Gibbs spent his four first professional seasons in minor league baseball,[15] where his highest season batting average was .284 and he managed to hit 28 home runs across the four seasons.[4] With Yogi Berra's retirement before the 1964 season, Gibbs competed for a spot on the Yankees' roster.[16] He was unable to appear in the 1964 World Series due to broken fingers.[17] He also missed the end of the 1966 season after suffering a broken left hand.[18] Gibbs backed up Elston Howard for a number of years.[19] When the Yankees traded Howard during the 1967 season, Gibbs became the team's starting catcher.[20] He eventually lost the first-string job to Thurman Munson, but continued as a back-up with the team.[21] In June 1971, he announced his retirement from baseball, effective at the end of the season.[22] He played his final game on September 29, 1971.

Coaching career

Gibbs returned to Ole Miss as an assistant football coach in 1965, working during the Yankees' offseason.[15][22] In this role, Gibbs mentored Heisman Trophy finalist quarterback Archie Manning.[21]

After the 1971 season, Gibbs returned to Ole Miss full-time as a baseball coach and football recruiter.[22] In 1972, Gibbs coached Ole Miss to the SEC championship. The team set an SEC record for consecutive conference wins, and went to Omaha for the 1972 College World Series (CWS).[1] He was named coach of the year in 1972.[23] The Rebels have yet to return to the CWS despite four trips to the Super Regional round in 11 seasons under current coach Mike Bianco. He was named coach of the year in 1977.[24] Gibbs retired in 1990 with 485 wins, more than any coach in Ole Miss history, though this was later surpassed on March 9, 2013, when Mike Bianco coached an 8-3 win against Lipscomb State University.[1]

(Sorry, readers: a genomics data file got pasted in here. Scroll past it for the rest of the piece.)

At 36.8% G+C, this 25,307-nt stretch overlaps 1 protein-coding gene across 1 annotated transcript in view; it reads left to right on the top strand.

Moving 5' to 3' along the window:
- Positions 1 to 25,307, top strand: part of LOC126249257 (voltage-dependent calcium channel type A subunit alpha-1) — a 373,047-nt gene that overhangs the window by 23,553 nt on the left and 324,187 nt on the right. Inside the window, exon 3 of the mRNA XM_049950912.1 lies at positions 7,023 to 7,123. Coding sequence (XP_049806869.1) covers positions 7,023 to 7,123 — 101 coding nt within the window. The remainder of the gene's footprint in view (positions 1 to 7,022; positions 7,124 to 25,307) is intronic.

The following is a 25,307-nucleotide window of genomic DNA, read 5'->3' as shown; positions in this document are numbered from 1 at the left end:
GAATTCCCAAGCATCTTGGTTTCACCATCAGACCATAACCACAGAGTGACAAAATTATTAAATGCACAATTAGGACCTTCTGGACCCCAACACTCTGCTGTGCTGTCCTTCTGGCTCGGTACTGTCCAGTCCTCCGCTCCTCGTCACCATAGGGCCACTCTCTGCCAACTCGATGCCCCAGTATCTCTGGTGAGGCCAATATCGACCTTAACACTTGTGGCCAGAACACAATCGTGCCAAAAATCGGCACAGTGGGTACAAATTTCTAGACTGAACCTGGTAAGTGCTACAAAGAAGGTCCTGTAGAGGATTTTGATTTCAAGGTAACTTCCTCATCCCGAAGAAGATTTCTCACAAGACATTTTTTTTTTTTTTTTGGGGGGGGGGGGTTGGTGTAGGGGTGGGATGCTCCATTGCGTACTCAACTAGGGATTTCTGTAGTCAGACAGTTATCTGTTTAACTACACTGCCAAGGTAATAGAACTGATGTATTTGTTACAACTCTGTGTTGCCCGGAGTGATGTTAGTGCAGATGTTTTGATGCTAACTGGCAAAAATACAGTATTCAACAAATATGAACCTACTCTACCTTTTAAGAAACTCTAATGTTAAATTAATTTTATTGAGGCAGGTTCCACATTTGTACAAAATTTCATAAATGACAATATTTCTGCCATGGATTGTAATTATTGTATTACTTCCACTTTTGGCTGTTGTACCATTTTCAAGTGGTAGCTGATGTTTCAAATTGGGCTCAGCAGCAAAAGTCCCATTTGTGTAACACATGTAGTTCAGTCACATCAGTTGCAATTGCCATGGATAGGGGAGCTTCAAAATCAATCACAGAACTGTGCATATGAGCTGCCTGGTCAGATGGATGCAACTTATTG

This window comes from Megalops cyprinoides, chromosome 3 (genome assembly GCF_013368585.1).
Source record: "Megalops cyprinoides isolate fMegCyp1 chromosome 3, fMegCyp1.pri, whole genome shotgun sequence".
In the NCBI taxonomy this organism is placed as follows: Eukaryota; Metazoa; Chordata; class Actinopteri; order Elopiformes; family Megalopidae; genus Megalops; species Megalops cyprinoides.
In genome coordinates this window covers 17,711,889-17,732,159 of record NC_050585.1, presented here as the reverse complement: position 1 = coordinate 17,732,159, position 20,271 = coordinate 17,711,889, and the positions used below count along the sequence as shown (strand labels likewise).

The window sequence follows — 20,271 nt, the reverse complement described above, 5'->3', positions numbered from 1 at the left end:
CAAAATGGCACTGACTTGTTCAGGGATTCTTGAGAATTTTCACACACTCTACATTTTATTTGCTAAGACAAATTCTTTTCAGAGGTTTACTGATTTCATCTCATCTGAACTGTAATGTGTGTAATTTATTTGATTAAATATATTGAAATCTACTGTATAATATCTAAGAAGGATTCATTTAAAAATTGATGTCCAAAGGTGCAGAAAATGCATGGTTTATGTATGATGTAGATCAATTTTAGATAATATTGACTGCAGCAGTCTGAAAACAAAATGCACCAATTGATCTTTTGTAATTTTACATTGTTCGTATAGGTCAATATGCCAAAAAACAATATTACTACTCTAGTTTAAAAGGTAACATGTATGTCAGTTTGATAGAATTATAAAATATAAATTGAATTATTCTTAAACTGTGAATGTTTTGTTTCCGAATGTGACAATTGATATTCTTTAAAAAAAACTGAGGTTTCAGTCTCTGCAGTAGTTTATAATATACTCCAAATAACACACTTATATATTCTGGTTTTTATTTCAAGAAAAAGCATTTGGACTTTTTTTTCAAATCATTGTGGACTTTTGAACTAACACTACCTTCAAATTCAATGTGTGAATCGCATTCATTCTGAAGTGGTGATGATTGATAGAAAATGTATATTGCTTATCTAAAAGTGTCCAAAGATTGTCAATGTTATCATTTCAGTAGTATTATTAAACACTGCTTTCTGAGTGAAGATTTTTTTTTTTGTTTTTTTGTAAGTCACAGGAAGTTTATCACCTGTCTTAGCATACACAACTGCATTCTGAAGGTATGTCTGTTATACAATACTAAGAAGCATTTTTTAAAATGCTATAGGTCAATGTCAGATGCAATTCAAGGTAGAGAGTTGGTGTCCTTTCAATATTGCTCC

Gibbs returned to the Yankees' organization in 1993 as the team's bullpen catcher.[25] In 1994 and 1995, Gibbs managed the Tampa Yankees, the Yankees' Class A-Advanced affiliate in the Florida State League.[26][27]

Honors

In 1995, Gibbs was inducted into the College Football Hall of Fame.[28] He has appeared at Yankees' Old-Timers' Day.[29]

See also

References

  1. ^ a b c
  2. ^
  3. ^ Pittsburgh Post-Gazette - Google News Archive Search
  4. ^ a b The Windsor Star - Google News Archive Search
  5. ^ The Altus Times-Democrat - Google News Archive Search
  6. ^ a b The Evening Independent - Google News Archive Search
  7. ^ Gettysburg Times - Google News Archive Search
  8. ^ The Miami News - Google News Archive Search
  9. ^ The Miami News - Google News Archive Search
  10. ^ Youngstown Vindicator - Google News Archive Search
  11. ^ (subscription required)
  12. ^ The Palm Beach Post - Google News Archive Search
  13. ^ The Miami News - Google News Archive Search
  14. ^ Youngstown Vindicator - Google News Archive Search
  15. ^ a b The Miami News - Google News Archive Search
  16. ^ The Southeast Missourian - Google News Archive Search
  17. ^ The Spokesman-Review - Google News Archive Search
  18. ^ (subscription required)
  19. ^ Schenectady Gazette - Google News Archive Search
  20. ^ The Evening Independent - Google News Archive Search
  21. ^ a b The Day - Google News Archive Search
  22. ^ a b c The Palm Beach Post - Google News Archive Search
  23. ^ Herald-Journal - Google News Archive Search
  24. ^
  25. ^ Record-Journal - Google News Archive Search
  26. ^
  27. ^ (subscription required)
  28. ^ (subscription required)
  29. ^

External links